“It provides them with opportunities to not just develop their leadership and interpersonal skills but also their business acumen and technical expertise,” she explains. “We’ve had five batches of commercial associates since 2008, where their exposure to different job roles have positioned them well for progression within Fuji Xerox.”

Pitfalls of the lattice

Ultimately, if employers need staff to have multiple job skills, using job rotations as a reward for good performance can result in a more productive and happier workplace. Yet, job rotations are costly, and time-consuming, so they should be chosen with care.

Also, the potential downfalls of moving laterally across an organisation include the risk that the process can become an unintentional “cure” for job burnout, or other outside issues.

“Job rotations need to be seen separately from short-term assignments, which are normally provided to professionals who have acquired expertise in their function and whereby this expertise is to be deployed in a different working geography,” says Sharma.

“You do need strong mentoring and guidance from respective functional leaders as employees go through their learning phases and learn the new job role basics before they start contributing.”

“Finally, the job rotation needs to be decided in sync with the individual employee’s aspirations.”

Chua believes that job rotation can provide a new career path and encourage the development of new skills and capabilities for individual employees. “This is a good thing, and helps to develop and retain talent in the organisation,” she says. “It promotes learning agility and may even give employees a new lease of life.”

At Fuji Xerox, an employee who is rotated to a new area of work is considered similar to a new joiner to the organisation. “They would need to be inducted into the new role and its related work processes,” she explains. “Thus, to ensure the rotated employee successfully transits into the new role, line managers need to ensure that they get access to essential resources such as information, technology and training.”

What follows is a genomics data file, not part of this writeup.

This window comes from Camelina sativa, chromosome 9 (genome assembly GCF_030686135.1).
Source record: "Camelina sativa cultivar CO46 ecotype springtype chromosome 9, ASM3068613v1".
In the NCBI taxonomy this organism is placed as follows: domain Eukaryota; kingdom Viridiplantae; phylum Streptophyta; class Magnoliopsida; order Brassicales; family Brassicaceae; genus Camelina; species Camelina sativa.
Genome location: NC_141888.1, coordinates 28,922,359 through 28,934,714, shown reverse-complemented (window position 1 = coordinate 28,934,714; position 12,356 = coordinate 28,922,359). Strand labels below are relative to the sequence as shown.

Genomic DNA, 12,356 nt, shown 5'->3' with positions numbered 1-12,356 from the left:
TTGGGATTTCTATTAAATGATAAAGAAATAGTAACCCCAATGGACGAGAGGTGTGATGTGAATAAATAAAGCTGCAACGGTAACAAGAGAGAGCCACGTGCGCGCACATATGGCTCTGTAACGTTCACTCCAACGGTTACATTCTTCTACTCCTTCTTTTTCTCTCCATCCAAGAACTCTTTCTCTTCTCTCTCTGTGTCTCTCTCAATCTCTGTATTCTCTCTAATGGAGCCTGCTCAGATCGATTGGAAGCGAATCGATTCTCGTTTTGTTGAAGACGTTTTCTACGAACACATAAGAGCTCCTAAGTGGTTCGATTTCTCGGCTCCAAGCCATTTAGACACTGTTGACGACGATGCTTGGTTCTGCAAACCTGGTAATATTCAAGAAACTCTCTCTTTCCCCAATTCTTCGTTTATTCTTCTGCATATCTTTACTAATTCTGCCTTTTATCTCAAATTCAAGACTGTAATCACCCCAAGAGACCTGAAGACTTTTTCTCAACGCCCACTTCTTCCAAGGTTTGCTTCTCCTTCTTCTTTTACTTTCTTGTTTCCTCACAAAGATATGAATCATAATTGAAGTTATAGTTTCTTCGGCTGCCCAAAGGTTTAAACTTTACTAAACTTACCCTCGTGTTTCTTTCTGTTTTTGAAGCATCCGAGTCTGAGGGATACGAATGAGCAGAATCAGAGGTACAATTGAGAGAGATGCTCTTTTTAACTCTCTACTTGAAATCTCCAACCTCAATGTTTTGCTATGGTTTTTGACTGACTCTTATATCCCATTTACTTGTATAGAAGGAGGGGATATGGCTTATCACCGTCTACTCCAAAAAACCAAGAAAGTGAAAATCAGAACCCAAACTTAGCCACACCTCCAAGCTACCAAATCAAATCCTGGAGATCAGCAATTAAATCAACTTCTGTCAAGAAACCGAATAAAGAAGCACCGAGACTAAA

“In addition, rotations that are aligned to both the career aspirations of the individual employees and the business needs of the organisation not only save time but also costs in the long run.”

To move or not to move?

According to Jo Miller, founding editor of Be Leaderly and CEO of Women’s Leadership Coaching, staff might want to consider a lattice move if:

  • They love their work, but don’t love their boss.

“If the boss is putting a lid on your career development, don’t stay too long. You’ll do much better with a boss that’s supportive. The same goes for working in a toxic team culture or for a company that doesn’t value its employees.”


  • Their life outside work takes precedence.

“If you’re in a phase where family, balance or other needs are simply more important than your career, a lattice move can help you manoeuver into a role that better supports your current situation.”


  • Their job leads into a career dead-end.

“If you’re on a path with limited opportunities to grow, consider a sideways move into an area with more potential for future advancement.


  • They aspire to become a general business leader, not a subject-matter specialist.

“Moving laterally can broaden your exposure to different functional areas or business divisions, furnishing your résumé for future business leadership positions.”


Keeping it fresh

At Coca Cola, talents spend a minimum of 18 months in their original positions before making a change laterally.

“Other job opportunities are opened up through a process wherein we open vacancies internally for employees from other teams to apply for job roles they want to move towards,” says Gaurav Sharma, HR Director, Coca Cola Singapore.

The article first appeared on HRM Asia